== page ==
Cesare Pavese (9 September 1908 – 27 August 1950 / Santo Stefano Belbo)
Man and woman watch each other lying in bed:
their two bodies stretched out wide and exhausted.
the man is still, only the woman takes long breaths
that quiver her ribs. The legs distended
are bony and knotted in the man's. The whispers
from the sun-covered street are foisted on them.
The air hangs impalpable in the heavy shadow
and freezes the drops of living sweat
on the lips. The gazes from the adjoining heads
are identical, but they no longer find each other's bodies
as when they first embraced. They nearly touch.
The woman's lips move a little, but do not speak.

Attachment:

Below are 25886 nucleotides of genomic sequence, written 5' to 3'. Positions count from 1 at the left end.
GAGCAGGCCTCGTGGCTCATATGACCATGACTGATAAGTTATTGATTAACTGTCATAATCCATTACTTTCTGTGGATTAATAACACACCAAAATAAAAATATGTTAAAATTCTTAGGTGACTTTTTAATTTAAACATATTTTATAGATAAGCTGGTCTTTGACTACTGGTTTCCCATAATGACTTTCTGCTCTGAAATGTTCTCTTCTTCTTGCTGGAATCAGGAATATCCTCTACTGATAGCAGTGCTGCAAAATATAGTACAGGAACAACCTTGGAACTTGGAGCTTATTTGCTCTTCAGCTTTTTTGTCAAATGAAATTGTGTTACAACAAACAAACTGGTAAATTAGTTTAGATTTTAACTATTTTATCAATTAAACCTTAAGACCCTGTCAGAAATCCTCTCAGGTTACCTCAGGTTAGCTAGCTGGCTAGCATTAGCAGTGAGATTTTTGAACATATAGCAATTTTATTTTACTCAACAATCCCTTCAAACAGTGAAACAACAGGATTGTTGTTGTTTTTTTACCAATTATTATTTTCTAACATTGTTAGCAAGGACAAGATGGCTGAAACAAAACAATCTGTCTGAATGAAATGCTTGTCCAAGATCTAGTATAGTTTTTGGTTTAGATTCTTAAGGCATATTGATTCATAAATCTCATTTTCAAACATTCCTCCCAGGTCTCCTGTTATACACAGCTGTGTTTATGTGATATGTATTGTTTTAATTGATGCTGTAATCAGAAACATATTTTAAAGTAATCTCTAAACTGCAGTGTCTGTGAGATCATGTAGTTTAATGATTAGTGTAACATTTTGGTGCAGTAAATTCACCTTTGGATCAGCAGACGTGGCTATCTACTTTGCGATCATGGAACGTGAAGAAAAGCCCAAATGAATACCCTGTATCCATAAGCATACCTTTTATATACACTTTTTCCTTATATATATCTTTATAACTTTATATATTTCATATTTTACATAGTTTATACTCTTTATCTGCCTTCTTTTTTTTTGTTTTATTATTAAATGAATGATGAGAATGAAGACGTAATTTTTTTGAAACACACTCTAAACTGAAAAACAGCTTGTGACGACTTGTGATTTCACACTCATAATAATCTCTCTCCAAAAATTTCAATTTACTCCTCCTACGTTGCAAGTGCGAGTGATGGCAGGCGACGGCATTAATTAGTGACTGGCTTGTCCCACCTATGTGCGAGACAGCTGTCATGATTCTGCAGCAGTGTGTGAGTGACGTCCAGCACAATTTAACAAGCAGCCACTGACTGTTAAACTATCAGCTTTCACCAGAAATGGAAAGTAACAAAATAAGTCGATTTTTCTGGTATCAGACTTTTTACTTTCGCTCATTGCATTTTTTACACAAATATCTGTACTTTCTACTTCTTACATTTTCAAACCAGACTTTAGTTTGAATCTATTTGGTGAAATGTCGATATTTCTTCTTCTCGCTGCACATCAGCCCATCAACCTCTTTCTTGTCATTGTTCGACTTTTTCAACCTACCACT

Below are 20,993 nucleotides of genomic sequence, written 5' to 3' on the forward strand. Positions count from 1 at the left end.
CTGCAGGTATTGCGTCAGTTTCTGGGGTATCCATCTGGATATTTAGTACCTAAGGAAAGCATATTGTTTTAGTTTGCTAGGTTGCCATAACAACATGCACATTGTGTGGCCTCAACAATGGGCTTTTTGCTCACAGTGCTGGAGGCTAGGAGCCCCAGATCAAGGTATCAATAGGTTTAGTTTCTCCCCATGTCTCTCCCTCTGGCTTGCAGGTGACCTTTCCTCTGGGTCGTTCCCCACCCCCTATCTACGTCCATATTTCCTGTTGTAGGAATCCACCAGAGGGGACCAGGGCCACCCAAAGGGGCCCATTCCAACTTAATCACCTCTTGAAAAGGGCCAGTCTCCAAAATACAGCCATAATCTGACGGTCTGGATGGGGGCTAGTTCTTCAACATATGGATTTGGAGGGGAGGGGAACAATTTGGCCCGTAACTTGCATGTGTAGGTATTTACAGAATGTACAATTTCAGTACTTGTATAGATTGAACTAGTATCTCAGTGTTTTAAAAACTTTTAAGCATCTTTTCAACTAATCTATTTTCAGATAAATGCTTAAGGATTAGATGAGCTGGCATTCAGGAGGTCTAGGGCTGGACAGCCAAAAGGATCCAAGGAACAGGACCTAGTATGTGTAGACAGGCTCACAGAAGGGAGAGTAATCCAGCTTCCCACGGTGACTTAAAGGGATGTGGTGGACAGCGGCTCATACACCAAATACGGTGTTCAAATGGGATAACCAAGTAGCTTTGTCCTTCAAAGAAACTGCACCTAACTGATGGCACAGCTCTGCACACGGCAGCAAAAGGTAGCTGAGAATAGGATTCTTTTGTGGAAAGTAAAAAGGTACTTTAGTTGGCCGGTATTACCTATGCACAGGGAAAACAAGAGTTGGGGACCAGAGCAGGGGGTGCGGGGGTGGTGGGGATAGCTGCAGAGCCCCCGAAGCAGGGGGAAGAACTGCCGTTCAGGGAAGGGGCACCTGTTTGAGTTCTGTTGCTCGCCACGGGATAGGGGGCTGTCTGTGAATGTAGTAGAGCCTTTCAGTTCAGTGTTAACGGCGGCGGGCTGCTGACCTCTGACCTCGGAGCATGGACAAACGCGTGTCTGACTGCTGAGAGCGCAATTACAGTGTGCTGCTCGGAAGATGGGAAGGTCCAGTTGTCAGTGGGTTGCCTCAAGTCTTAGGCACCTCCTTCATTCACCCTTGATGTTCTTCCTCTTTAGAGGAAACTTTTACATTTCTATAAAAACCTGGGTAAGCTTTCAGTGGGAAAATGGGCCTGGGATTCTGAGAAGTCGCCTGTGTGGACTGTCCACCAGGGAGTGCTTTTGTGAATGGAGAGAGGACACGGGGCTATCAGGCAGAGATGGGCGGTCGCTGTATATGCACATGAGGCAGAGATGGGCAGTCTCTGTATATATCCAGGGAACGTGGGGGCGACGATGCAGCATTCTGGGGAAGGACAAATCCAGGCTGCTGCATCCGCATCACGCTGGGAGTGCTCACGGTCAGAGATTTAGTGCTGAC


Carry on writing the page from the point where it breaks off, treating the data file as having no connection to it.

The breathing that swells the ribs stops
at the longest gaze from the man. The woman
turns her face close to the man's, lips to lips.
But the man's gaze does not change in the shadow.
Heavy and still weigh the eyes within eyes
at the warmth of the breath that revives the sweat,
desolate. The woman does not move her body,
supple and alive. The lips of the man come close
but the still gaze does not change in the shadow.
Comments about this poem (Two by Cesare Pavese )
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